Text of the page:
There are voices in the market that it has become harder and harder to invest in Southeast Asia, as there are very limited amount of good companies, and the good opportunities have been taken.
We disagree with that notion. We believe that the market is still in early stages, and many opportunities are just emerging because of the improving infrastructure and increasing availability of funding.
In particular, Chinese investors are becoming more and more active in the region. Many of them put Southeast Asia as the first step of their global blueprint. Why? Geographical proximity (mostly in same or similar timezone), cultural & trade ties (and large Chinese communities in the region giving additional sense of familiarity), improving infrastructure, and the confidence in economy and demographics.
These are the few areas that Chinese investors are active in:
The Fintech market has always been a promising potential market. In addition to Softbank and Alibaba, many Chinese VC companies have been rushing to Southeast Asia.
For example, some of the leading lending platforms in Indonesia, including RupiahPlus, Dana Rupiah, Akulaku, Kredit Pintar and Tunai Kita, are all backed by Chinese capital.
All of them have much higher volume than home-grown Uang Teman.
Even with so many players competing in this field, the market is still in its early days – evidenced in the fact thats customer acquisition cost is not really growing exponentially and the penetration of fintechs is still low than that of banks.
In a word, still lots of room for growth, and competition.
We are also aware of investors actively looking for credit scoring and fintech data companies – alas for both fields it is still quite early in most countries in Southeast Asia.
In addition to Shopee and Lazada, backed by Tencent & Alibaba respectively, there are more ecommerce opportunities in the region. Chinese companies like JD (which is also backed by Tencent) and JollyChic (biggest ecommerce player in the Middle East) are active in the region. Although this year as far as investment is concerned, more attention seems to be in Middle East (For Deal etc.) and India (Club Factory etc.).
We expected big cross border activities in the region, though so far most big players are doing so through the platform instead of running their own apps/sites. There are also companies like Shenzhen Cuckoo which take an aggressive but probably not very sustainable strategy.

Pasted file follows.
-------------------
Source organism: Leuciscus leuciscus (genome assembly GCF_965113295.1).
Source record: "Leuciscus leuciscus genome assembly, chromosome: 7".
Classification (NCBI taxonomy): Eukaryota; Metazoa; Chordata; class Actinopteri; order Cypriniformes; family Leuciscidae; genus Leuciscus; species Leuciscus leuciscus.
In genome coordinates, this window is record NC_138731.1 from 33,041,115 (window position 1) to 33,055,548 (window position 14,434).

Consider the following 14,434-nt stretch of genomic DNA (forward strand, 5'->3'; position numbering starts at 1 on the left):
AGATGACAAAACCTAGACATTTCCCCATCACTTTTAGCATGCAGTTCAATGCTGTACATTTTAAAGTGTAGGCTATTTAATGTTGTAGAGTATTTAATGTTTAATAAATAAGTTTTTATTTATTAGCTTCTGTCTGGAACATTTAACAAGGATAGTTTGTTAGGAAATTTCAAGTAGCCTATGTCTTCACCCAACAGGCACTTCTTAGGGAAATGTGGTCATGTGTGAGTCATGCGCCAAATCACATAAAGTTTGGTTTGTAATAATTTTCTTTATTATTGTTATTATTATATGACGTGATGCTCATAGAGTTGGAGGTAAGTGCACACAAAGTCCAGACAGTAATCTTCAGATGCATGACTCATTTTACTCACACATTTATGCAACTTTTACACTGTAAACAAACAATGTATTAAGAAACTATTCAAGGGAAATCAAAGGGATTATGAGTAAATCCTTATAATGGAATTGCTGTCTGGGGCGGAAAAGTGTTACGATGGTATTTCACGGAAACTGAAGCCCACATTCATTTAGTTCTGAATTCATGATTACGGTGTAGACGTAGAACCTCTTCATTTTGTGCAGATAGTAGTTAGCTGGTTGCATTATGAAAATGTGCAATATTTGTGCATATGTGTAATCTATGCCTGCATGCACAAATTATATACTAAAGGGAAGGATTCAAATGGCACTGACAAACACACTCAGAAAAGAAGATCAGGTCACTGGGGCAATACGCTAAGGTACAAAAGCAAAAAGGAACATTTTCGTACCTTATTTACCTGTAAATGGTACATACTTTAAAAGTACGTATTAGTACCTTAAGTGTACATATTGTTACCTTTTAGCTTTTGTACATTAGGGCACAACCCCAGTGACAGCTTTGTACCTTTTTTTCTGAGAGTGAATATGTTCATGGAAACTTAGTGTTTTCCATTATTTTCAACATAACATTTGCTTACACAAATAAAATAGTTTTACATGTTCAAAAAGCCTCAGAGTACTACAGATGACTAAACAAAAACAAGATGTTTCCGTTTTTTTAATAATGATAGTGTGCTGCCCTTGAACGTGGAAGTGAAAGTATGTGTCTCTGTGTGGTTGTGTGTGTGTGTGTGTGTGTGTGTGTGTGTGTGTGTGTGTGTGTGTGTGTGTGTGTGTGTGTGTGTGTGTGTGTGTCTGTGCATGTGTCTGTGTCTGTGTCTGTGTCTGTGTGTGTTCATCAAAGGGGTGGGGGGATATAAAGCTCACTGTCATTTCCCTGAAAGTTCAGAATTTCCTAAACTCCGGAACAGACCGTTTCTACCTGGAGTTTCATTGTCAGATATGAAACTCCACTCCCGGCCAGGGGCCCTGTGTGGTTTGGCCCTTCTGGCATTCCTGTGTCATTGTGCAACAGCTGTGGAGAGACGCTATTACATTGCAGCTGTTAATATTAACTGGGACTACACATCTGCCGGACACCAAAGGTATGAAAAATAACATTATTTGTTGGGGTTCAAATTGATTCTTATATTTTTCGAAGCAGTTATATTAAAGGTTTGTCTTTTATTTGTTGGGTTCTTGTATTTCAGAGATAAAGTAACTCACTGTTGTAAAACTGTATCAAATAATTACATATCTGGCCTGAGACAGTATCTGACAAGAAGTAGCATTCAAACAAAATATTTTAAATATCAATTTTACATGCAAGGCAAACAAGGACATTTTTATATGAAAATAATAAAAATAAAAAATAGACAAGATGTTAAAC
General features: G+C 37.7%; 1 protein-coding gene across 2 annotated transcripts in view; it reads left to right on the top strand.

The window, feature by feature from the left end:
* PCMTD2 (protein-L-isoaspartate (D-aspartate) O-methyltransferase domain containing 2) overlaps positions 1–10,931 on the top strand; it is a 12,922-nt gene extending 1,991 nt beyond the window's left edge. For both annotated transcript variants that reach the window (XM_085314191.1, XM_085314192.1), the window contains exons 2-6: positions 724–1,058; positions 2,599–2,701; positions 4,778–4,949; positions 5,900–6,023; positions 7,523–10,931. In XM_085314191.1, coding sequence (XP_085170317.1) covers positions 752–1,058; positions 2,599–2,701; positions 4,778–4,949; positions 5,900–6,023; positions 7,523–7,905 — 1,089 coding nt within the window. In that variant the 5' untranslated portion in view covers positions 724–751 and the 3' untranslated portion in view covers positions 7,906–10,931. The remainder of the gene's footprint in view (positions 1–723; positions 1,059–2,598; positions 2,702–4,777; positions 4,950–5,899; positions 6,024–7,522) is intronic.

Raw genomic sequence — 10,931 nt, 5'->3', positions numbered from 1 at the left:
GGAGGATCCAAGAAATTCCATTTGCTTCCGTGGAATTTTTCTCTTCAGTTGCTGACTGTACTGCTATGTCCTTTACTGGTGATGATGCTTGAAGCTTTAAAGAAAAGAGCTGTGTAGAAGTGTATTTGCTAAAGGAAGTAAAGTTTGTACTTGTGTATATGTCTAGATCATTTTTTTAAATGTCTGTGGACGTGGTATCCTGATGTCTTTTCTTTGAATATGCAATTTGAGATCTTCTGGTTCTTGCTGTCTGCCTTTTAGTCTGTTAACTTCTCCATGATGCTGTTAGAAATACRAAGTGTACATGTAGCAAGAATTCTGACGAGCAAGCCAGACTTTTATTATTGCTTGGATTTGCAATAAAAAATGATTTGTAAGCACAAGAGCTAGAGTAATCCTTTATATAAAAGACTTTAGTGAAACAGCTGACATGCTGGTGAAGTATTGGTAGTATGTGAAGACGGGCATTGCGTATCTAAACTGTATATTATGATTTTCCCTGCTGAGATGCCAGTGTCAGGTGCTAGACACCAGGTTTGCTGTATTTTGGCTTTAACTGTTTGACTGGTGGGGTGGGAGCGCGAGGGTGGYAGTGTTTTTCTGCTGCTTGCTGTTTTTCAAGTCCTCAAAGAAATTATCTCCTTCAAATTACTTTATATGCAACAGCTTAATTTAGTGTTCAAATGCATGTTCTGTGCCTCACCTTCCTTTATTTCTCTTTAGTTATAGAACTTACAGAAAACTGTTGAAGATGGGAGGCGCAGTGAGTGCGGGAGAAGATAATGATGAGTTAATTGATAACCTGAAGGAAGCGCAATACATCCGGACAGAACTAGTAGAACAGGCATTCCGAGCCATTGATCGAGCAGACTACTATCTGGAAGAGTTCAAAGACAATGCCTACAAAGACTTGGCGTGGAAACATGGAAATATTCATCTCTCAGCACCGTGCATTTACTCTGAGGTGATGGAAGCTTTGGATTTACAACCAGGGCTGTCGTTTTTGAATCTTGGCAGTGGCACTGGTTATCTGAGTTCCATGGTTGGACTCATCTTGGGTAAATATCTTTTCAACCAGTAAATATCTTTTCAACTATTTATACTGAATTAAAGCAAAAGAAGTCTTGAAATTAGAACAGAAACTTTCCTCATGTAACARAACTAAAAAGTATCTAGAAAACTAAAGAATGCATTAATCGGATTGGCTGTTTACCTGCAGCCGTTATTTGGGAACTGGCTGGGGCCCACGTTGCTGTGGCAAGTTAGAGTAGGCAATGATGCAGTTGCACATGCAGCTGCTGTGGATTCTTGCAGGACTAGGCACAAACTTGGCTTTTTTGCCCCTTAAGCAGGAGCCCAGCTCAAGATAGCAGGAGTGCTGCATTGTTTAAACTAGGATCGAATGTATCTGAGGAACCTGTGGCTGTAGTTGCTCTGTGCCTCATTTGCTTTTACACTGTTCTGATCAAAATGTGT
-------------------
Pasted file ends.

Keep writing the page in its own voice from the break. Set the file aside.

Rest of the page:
Social ecommerce is one area that many are actively looking to invest in – especially seen the success of Pinduoduo, While in this region there is a lot of ecommerce going on through various social platforms, a significant consolidated player has yet to emerge.
Luxury or premium ecommerce? We believe there is a market, a growing one. However, many do not share our view. Saudi Arabia is more attractive as of now (as mentioned above).
The consensus here is nobody is able to make money through mobile payment, contrary to what the likes of PayPal or MasterCard have achieved. Neither WeChat nor Alipay makes a profit through the payment function – but payment is critical for both to do many many things.
For Southeast Asia, Alipay’s strategy is probably to supplant Visa or MasterCard in the growth market, through investing in wallets and payment operators across the region. Tencent seems to take a more nuanced approach, believing the market is not yet ripe: Aside from its attempts to do payment in Malaysia, the only significant investment they made is into Go-Jek.
While there are people willing to bet on payment in the region, a good friend from a prominent fintech investor in China once told us: “We can do anything fintech, but payment. Payment is just too much hassle with no reward at all.”
With the development of Alibaba, Amazon, JD.com and other e-commerce companies in Southeast Asia, the demand for logistics has increased sharply. Deliveree, an Indonesian logistics platform, received $14.5m in A round of financing led by Gobi at the end of 2017. Flash Express, a Thailand based logistics company with hitherto very low volume, is also actively fundraising in China.
Not to mention the fast growing and omnipresent J&T Express in Indonesia.
The logistics market in Southeast Asia is still very traditional and the pie is still big enough for more players to join the fray.
Then of course, in a competitive market, whether a local equivalent of SF Express will eventually emerge, or the market will always remain fragmented, is not yet clear.
We have all seen the success of Tik Tok in Southeast Asia. In content, gaming and other businesses, Chinese investors seem to believe that the right way to do it is product development in China and content operations locally. Rarely have they invested in local content teams – especially in recent years.
That said, the catch is mainly on growth tactics – if there are local teams achieving phenomenal user growth, they can attract the attention of Chinese investors.
Fundamentally, we do believe in the potential of the Southeast Asian market and its population of more than 600 million. It might take a while for entrepreneurs to mature, and real opportunities to emerge (and be seized) – but it is just a matter of time.
Under the requests of some investors from China as well as some LPs from the US, we are finalising a product which aims to make it easier for them to assess the opportunities in this market. Watch this space!
Thanks for reading The Low Down, insight and inside knowledge from the team at Momentum Works. If you’d like to get in touch with us about any issues discussed on our blog, please drop us an email at firstname.lastname@example.org and let us know how we can help.